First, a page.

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Friday, 03 May 2013 19:07

February 5: The Syrian Crisis

Presenter: Jeannie Sowers, Associate Professor of Political Science

The tragic, escalating conflict in Syria, which has already impacted the whole Middle East and dominates international diplomacy efforts, presents no easy solutions. In the lecture, we will ask why the uprising started and examine the human costs of the conflict for those inside the country and for the 1.5 million refugees who have fled to neighboring states. We will also discuss scenarios for the future based on prior conflicts, such as those in Lebanon and Iraq, where the conflicting interests of domestic, regional, and international actors similarly complicated attempts to end the bloodshed, rebuild a functioning central government, and provide human security to ordinary people.

Presenter: Professor Lawrence Reardon

Every so often, North Korea emerges from its isolated corner in Northeast Asia to threat nuclear Armageddon. Its missiles and technology is found in the hands of many of the world’s pariah nations, contributing to an overall insecurity felt from Jakarta to Berlin, and Washington. How did North Korea become one of the strangest yet most dangerous countries in the world? Is North Korea really dangerous, or is it using threats as a bargaining chip to achieve its national goals.


Saturday, 07 April 2012 19:26

NHPR "Word of Mouth"

Presenter: Virginia Prescott

Session topic to be announced.



Prior to joining NHPR, Virginia Prescott was editor and producer for the nationally syndicated programs On Point and Here & Now, produced at WBUR in Boston. Virginia grew up in New Hampshire, but began her radio career at WWOZ Radio in New Orleans. She moved to New York City and worked for the team behind NPR’s Peabody Award-winning Jazz from Lincoln Center series with Ed Bradley. Virginia then joined WNYC to launch the station’s website and oversee all its interactive media sites.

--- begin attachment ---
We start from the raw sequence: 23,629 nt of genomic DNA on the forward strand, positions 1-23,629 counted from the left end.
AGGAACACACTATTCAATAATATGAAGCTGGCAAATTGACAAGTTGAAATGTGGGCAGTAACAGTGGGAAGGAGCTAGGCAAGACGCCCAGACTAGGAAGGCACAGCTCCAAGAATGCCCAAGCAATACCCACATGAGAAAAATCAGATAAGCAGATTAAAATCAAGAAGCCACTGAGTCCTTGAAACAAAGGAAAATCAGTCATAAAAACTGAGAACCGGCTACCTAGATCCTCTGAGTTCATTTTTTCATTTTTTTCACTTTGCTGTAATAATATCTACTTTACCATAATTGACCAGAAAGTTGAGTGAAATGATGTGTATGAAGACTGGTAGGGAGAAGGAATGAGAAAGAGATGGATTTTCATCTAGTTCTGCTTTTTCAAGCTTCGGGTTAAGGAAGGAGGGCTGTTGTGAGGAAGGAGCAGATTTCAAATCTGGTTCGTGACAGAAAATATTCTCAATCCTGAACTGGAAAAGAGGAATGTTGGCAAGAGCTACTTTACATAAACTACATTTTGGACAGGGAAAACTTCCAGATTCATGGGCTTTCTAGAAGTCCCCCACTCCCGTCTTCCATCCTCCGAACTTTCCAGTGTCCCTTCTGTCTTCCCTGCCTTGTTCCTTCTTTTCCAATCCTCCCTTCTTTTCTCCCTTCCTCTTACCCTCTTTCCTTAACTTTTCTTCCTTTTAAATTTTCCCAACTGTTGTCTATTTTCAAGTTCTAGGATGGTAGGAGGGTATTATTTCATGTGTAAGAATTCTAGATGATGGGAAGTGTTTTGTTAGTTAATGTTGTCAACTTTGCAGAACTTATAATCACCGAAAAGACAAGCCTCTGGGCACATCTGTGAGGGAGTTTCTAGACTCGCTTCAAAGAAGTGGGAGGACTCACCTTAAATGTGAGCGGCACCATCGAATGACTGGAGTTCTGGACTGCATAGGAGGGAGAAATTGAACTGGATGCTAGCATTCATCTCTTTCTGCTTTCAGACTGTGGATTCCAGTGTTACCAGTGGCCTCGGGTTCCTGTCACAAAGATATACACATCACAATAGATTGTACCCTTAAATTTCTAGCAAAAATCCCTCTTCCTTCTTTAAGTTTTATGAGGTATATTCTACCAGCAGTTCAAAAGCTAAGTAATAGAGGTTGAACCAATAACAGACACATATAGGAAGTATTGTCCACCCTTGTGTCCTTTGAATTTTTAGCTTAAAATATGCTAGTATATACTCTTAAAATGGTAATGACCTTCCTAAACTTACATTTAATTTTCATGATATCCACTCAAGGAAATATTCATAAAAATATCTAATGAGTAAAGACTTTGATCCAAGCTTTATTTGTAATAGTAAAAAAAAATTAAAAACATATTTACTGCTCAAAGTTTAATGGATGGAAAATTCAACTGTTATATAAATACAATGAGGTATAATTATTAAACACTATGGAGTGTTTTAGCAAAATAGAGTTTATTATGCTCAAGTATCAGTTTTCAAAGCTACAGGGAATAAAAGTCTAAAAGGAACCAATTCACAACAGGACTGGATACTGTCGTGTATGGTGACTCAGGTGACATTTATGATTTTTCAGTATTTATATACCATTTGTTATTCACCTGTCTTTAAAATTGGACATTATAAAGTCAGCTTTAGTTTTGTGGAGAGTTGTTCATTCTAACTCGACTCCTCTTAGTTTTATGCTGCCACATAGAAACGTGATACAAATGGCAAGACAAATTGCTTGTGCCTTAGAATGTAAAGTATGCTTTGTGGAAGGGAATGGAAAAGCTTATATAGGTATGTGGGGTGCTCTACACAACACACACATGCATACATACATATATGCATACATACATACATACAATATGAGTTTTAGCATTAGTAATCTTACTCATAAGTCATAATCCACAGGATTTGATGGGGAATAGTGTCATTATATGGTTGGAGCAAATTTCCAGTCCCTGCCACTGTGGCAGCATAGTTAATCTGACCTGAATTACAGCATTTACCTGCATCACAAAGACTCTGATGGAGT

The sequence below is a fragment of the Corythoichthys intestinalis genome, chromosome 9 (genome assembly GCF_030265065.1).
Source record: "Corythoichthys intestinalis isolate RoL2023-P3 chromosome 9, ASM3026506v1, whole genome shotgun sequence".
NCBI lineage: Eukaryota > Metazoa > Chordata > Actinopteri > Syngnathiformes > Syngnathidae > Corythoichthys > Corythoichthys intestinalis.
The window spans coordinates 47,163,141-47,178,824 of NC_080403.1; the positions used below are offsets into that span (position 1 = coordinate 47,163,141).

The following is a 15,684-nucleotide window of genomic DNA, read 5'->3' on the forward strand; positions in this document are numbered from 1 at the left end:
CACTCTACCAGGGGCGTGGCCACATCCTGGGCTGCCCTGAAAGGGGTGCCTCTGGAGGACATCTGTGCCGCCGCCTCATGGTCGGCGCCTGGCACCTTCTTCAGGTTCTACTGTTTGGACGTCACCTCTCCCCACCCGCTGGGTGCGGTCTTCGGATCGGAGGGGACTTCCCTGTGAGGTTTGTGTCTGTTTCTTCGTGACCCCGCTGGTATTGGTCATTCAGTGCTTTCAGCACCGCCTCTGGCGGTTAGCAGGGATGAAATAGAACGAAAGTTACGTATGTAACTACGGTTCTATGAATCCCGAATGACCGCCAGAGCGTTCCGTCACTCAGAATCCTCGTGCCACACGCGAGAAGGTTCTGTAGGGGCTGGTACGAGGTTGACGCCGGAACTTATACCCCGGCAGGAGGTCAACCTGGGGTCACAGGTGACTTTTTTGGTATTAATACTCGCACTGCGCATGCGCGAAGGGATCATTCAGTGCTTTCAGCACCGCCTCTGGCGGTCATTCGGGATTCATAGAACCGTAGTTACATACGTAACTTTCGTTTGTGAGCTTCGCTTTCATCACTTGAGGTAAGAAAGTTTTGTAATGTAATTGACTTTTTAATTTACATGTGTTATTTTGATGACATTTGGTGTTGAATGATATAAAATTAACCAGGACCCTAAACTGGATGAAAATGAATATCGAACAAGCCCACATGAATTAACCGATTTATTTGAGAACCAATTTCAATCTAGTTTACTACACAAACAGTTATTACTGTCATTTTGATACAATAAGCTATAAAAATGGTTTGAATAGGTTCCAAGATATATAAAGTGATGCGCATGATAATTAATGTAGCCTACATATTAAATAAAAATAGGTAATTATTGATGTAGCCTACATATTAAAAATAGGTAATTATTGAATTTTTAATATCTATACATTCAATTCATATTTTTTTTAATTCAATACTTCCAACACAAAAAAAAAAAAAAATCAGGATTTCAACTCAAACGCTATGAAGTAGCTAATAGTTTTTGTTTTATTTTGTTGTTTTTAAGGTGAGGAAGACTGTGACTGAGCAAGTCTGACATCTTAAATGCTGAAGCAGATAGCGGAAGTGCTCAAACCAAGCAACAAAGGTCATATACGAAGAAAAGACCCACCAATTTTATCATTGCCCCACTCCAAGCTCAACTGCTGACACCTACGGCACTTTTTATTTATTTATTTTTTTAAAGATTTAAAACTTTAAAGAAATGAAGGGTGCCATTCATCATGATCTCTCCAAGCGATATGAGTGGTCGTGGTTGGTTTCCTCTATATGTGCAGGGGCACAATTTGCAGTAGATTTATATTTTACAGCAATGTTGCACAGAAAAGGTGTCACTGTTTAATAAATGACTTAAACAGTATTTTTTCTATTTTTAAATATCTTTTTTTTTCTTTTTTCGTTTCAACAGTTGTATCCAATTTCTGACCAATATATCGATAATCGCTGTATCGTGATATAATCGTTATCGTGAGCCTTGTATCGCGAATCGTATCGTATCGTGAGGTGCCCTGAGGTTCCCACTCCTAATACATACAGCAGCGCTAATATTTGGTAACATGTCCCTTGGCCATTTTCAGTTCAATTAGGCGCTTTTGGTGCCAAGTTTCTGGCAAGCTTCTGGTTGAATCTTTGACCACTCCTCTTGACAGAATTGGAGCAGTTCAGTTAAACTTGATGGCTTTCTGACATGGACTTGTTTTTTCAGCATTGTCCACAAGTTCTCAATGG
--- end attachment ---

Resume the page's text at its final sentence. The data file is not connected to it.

Throughout her radio career, Virginia helped set up independent radio stations in developing regions in southern and West Africa. She has also trained journalists in post-conflict zones from Sierra Leone to the former Yugoslavia. She was awarded a Loeb Fellowship at Harvard University where she studied how broadcast media could spark dialogue and build community across terrestrial borders.

Wednesday, 20 October 2010 00:00

Should we stay or get out of Afghanistan?


Roundtable discussion recorded at the University of New Hampshire in Durham.  As James Fabiano noted, the students in the group were around 7 years old when the war in Afghanistan began and we're still in the same situation. The panel represents different aspects of this very complex issue and where it's headed.

The four panelists of the Afghanistan seminar were Lt. Col Brian Ruhm, Professor Alynna Lyon, Rachel Williams, and James Schmill.

  • Alynna J. Lyon, (Ph.D. University of South Carolina, 1999) taught at UNH for 7 years. Her research focuses on political violence, peacekeeping, and America Foreign Policy.
  • Lt. Col Brian C. Ruhm, Commander of the Air Force ROTC at UNH. was deployed to Kabul, Afghanistan from June to November 2005 as a member of the Office of Security and Cooperation to support Operation Enduring Freedom.
  • Rachel Williams is a 3rd-generation peace activist who travels frequently to Pakistan where she spearheads an Adopt-A-School program. She works out of Boston with an NGO in Afghanistan, the United for Justice with Peace Afghanistan-Pakistan Task Force, which works with women and women’s rights. 
  • James Schmill is a veteran of the Afghanistan War and is opposed to the war.